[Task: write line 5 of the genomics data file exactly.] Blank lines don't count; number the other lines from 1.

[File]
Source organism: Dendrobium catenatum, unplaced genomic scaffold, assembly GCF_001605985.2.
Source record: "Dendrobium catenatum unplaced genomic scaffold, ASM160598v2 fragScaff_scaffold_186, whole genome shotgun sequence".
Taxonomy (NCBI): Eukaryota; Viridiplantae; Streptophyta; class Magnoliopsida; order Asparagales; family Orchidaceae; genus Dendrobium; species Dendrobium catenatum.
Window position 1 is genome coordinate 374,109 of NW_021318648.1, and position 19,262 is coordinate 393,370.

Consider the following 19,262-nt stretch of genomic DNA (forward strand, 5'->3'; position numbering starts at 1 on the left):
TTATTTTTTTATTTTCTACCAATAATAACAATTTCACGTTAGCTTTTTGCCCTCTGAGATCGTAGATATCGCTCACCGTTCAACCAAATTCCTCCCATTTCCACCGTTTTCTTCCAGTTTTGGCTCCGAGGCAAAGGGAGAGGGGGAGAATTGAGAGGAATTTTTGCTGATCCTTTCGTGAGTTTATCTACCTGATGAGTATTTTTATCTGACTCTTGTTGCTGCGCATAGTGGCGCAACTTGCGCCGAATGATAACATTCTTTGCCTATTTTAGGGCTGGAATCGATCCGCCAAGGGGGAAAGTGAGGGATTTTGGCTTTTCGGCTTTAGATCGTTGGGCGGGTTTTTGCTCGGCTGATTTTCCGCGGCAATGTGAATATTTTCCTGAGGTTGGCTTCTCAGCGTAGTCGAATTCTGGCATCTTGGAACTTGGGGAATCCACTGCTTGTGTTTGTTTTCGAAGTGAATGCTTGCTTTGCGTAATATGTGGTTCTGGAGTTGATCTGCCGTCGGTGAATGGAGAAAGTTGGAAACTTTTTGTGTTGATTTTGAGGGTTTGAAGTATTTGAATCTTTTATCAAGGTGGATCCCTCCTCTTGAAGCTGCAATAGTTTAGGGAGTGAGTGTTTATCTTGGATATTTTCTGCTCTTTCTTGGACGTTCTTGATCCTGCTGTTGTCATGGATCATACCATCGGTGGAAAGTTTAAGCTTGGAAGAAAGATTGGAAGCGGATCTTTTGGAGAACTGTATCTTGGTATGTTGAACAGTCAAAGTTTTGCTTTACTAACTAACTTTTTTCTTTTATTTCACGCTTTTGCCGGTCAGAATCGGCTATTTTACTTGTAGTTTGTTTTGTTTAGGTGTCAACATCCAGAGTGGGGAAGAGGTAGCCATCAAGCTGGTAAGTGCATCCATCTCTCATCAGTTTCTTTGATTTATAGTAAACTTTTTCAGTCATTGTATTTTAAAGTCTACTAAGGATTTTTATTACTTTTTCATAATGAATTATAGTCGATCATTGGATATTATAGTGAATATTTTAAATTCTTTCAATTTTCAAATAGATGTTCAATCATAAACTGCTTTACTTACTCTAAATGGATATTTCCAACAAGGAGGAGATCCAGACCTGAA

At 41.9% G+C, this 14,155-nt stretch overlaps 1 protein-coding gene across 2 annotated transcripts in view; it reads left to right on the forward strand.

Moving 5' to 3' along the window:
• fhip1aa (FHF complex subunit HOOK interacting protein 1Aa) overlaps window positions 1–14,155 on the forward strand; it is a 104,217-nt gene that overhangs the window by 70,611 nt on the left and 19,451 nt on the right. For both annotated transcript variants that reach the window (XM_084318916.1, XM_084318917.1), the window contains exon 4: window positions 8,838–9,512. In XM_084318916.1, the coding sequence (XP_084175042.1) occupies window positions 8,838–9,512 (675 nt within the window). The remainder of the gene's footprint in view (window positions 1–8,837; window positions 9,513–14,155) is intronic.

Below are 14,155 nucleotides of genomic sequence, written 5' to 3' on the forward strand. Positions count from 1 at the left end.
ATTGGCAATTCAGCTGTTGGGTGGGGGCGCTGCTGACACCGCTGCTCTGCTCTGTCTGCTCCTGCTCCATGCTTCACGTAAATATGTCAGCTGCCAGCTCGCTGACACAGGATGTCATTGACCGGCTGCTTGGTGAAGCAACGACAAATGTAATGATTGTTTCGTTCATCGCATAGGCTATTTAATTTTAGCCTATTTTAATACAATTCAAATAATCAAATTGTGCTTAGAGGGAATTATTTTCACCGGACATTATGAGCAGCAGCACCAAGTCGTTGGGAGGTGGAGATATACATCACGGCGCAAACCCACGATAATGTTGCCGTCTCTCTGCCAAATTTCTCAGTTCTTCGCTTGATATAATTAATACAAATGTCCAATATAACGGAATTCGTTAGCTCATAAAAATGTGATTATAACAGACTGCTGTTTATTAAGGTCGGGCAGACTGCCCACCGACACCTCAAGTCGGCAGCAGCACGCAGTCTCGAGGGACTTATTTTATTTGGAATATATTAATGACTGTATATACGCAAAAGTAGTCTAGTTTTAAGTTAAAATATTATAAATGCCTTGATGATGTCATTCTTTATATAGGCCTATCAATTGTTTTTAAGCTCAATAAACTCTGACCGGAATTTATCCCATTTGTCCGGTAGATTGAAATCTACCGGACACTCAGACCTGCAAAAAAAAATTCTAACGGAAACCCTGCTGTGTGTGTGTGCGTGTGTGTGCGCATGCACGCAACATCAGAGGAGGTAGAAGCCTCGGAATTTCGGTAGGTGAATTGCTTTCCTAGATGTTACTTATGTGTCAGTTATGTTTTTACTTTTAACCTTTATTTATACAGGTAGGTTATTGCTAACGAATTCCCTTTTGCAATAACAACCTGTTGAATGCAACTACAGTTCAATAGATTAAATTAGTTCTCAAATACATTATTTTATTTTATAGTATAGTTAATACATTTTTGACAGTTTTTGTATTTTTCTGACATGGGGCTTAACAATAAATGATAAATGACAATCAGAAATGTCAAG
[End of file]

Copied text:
Consider the following 19,262-nt stretch of genomic DNA (forward strand, 5'->3'; position numbering starts at 1 on the left):